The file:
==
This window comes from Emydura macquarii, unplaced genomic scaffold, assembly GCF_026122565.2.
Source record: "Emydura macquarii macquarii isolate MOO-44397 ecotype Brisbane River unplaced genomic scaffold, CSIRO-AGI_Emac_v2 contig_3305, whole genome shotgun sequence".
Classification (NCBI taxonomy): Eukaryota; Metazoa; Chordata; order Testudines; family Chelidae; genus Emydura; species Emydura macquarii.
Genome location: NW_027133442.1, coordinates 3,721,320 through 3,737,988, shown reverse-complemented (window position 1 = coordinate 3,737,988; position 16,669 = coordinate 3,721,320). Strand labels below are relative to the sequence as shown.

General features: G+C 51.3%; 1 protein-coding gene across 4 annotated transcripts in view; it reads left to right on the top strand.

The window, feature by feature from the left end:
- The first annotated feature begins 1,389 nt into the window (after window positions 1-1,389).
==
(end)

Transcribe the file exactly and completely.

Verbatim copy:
This window comes from Emydura macquarii, unplaced genomic scaffold, assembly GCF_026122565.2.
Source record: "Emydura macquarii macquarii isolate MOO-44397 ecotype Brisbane River unplaced genomic scaffold, CSIRO-AGI_Emac_v2 contig_3305, whole genome shotgun sequence".
Classification (NCBI taxonomy): Eukaryota; Metazoa; Chordata; order Testudines; family Chelidae; genus Emydura; species Emydura macquarii.
Genome location: NW_027133442.1, coordinates 3,721,320 through 3,737,988, shown reverse-complemented (window position 1 = coordinate 3,737,988; position 16,669 = coordinate 3,721,320). Strand labels below are relative to the sequence as shown.

General features: G+C 51.3%; 1 protein-coding gene across 4 annotated transcripts in view; it reads left to right on the top strand.

The window, feature by feature from the left end:
- The first annotated feature begins 1,389 nt into the window (after window positions 1-1,389).